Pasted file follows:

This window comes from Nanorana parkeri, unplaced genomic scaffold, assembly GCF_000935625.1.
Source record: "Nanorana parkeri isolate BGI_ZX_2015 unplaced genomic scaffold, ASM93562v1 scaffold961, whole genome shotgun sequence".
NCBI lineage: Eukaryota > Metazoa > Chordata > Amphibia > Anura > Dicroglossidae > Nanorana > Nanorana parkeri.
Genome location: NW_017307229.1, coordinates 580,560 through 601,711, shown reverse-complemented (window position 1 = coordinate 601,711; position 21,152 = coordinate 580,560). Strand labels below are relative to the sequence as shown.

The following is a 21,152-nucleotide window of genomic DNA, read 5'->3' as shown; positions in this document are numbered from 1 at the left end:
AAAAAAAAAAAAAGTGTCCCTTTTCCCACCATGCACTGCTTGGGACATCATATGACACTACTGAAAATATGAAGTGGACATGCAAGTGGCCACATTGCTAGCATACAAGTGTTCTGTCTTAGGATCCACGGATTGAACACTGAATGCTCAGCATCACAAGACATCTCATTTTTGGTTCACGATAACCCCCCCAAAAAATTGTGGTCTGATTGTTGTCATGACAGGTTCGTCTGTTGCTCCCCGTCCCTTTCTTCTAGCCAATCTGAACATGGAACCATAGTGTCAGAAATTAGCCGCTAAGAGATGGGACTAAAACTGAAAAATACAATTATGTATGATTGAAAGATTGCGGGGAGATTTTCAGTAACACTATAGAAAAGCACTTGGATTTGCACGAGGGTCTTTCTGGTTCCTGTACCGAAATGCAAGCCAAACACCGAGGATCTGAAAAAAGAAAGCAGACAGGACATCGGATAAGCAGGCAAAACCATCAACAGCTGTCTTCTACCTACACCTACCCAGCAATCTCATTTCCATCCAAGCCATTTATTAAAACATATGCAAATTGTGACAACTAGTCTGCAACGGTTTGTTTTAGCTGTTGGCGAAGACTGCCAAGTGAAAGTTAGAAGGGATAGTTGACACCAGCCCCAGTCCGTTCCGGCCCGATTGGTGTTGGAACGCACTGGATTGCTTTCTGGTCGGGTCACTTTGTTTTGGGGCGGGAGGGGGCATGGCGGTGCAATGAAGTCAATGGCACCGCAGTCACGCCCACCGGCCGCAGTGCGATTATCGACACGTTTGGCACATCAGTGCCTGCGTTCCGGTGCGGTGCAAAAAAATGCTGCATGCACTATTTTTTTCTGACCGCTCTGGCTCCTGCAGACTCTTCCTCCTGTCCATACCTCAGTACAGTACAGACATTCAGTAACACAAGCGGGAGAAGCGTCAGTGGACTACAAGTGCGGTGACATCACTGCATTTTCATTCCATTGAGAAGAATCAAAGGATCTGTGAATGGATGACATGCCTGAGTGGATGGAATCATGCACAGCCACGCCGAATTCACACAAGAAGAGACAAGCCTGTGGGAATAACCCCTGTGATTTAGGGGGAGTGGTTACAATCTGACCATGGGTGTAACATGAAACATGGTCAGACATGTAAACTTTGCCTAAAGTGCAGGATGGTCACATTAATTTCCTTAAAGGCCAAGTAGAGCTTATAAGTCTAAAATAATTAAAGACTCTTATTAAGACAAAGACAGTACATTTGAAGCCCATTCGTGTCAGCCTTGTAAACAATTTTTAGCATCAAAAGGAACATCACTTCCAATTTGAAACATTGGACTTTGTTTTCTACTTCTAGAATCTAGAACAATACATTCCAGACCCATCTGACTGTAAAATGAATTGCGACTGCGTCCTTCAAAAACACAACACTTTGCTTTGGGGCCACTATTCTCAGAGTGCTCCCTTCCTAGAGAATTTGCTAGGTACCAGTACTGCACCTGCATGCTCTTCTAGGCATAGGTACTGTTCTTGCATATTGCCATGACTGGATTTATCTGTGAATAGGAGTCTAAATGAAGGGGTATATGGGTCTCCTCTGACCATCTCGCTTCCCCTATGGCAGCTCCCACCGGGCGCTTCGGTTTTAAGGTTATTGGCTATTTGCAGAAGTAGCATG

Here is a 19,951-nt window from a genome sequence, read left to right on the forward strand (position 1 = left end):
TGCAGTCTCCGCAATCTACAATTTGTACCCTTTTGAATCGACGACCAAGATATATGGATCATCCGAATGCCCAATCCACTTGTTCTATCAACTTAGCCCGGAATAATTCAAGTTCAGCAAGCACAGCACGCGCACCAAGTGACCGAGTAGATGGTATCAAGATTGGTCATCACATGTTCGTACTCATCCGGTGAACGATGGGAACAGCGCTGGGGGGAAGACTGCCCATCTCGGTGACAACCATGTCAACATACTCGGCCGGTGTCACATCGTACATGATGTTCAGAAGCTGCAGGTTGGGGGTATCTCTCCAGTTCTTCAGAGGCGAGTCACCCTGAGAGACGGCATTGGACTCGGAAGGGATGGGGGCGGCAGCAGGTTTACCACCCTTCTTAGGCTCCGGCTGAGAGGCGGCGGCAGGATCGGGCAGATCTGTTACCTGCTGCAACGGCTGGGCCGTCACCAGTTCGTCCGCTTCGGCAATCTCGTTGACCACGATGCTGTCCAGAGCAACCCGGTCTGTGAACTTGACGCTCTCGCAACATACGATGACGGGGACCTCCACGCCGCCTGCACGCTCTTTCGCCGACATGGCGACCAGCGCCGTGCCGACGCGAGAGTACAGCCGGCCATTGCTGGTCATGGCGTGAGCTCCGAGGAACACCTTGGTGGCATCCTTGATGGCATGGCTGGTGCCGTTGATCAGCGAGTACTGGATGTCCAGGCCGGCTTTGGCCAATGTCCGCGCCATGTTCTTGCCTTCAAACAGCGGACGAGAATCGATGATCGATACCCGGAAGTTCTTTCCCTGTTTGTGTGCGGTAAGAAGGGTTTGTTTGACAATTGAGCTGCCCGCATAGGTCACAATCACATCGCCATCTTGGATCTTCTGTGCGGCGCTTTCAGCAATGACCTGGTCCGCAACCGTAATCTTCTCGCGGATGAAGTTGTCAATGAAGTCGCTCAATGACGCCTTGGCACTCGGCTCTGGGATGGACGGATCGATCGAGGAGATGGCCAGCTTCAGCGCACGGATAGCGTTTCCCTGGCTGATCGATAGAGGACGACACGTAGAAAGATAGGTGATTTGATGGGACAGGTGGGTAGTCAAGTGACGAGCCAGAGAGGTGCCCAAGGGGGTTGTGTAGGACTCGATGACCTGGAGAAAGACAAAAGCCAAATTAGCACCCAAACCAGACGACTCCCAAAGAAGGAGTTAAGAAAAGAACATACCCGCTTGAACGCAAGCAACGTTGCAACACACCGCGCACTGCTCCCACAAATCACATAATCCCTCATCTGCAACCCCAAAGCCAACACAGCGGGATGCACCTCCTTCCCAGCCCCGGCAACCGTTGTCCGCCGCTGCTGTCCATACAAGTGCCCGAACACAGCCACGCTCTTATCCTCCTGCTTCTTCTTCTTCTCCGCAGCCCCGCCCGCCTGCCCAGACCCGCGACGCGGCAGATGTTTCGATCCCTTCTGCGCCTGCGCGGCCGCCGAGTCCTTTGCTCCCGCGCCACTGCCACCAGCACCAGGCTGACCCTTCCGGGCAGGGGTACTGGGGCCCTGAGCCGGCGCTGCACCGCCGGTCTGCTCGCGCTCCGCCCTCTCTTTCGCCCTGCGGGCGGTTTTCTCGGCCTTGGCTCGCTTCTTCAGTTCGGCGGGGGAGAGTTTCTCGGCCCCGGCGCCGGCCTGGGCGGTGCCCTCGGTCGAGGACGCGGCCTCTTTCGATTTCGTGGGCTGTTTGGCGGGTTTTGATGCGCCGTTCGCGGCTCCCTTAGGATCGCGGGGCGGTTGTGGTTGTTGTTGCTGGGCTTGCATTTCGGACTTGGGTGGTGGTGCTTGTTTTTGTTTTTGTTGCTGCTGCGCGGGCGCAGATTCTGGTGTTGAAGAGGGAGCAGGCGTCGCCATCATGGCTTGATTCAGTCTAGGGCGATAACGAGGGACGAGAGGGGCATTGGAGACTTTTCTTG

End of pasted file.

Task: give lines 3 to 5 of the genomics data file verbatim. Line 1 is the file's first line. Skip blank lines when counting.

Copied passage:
NCBI lineage: Eukaryota > Metazoa > Chordata > Amphibia > Anura > Dicroglossidae > Nanorana > Nanorana parkeri.
Genome location: NW_017307229.1, coordinates 580,560 through 601,711, shown reverse-complemented (window position 1 = coordinate 601,711; position 21,152 = coordinate 580,560). Strand labels below are relative to the sequence as shown.

The following is a 21,152-nucleotide window of genomic DNA, read 5'->3' as shown; positions in this document are numbered from 1 at the left end: